Eminent Domain

free scifi by Bruce Holland Rogers

by Bruce Holland Rogers

What would have been nice on those six acres of city-owned land behind our homes was another park. We already had two. Another park would have suited the character of the area. That’s what we said, loudly, at hearings about a proposed bridge, about the possible sale of the land to a grocery chain, about a planned clinic for disabled veterans. A bridge, a store, a clinic, any of those would have meant obstructed views, more noise, traffic. A park was what we wanted. A park, a green park, and nothing but a park, so help us God.

We didn’t know about the cell-phone tower before the metal structure broke above the tree line, but once we saw it, we sued successfully. The city had tried to sneak that one by us, and we weren’t having it. Our phones already worked fine. Why spoil our view for a better signal on the other side of the river? Besides, radiation comes out of those things. No one should have to live under one.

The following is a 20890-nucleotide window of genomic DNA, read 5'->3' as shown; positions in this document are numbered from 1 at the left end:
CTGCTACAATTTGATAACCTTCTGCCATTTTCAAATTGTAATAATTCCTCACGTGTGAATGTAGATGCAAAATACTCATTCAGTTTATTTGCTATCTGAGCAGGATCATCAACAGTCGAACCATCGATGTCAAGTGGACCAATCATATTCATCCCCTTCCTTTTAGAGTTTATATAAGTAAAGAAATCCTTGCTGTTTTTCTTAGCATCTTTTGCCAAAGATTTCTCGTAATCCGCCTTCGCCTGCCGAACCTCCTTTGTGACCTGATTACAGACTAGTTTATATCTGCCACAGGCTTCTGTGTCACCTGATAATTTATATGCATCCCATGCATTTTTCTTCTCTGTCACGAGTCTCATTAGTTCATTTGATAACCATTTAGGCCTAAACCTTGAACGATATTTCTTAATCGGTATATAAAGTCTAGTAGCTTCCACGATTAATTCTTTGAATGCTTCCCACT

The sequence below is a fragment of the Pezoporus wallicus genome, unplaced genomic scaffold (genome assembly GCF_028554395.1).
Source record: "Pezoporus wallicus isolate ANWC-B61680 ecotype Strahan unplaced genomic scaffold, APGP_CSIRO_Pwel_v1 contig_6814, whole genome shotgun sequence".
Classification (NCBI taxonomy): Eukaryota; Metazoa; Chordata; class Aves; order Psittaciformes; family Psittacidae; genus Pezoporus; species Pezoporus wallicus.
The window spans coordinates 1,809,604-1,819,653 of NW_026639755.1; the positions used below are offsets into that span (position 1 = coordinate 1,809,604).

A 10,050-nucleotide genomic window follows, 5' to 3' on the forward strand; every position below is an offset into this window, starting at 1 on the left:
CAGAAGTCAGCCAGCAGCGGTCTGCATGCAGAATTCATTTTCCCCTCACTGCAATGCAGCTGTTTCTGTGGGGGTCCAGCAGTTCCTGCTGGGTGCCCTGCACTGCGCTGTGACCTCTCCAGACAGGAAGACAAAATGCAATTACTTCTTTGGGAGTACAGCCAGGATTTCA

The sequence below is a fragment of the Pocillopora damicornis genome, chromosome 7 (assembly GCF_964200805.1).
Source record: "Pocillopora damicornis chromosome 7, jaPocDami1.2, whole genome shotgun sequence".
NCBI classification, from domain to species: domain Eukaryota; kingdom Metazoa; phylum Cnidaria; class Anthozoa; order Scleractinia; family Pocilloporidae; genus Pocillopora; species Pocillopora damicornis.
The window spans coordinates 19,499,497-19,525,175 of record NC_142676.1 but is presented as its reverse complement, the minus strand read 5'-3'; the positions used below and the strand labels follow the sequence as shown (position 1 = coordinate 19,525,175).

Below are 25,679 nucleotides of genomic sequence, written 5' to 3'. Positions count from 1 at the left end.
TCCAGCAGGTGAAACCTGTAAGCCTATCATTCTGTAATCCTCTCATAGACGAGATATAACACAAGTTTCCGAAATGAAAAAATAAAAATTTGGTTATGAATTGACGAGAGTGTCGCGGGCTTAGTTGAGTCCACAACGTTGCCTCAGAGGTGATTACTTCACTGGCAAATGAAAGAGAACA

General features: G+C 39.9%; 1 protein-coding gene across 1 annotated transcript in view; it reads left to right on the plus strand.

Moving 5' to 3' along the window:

What was so hard to understand about park, P-A-R-K, park? One city manager after another proposed that the site was perfect for a school, a hospital, a police substation. For a time, all the new proposals were “sustainable.” A bank of wind turbines. High-density housing mixed with a local business node.

You want sustainable, how about a park? You put in a sprinkler system, lay sod, mow once a week, fertilize now and then. What’s easier to sustain than that?

Then the angels came.

At first, when we saw them in the distance, we thought they were only people dressed as angels with costume wings. Three or four of them stood in the center of the undeveloped land, facing each other, holding something gray and lumpish between them. Well, it was none of our business as long as they took that gray thing home with them when they were done. They had better not litter.

Hours later, there were more of them, and there was a lot more of the gray stuff. They were building. The gray had been formed into three domes with an opening in the top of each one.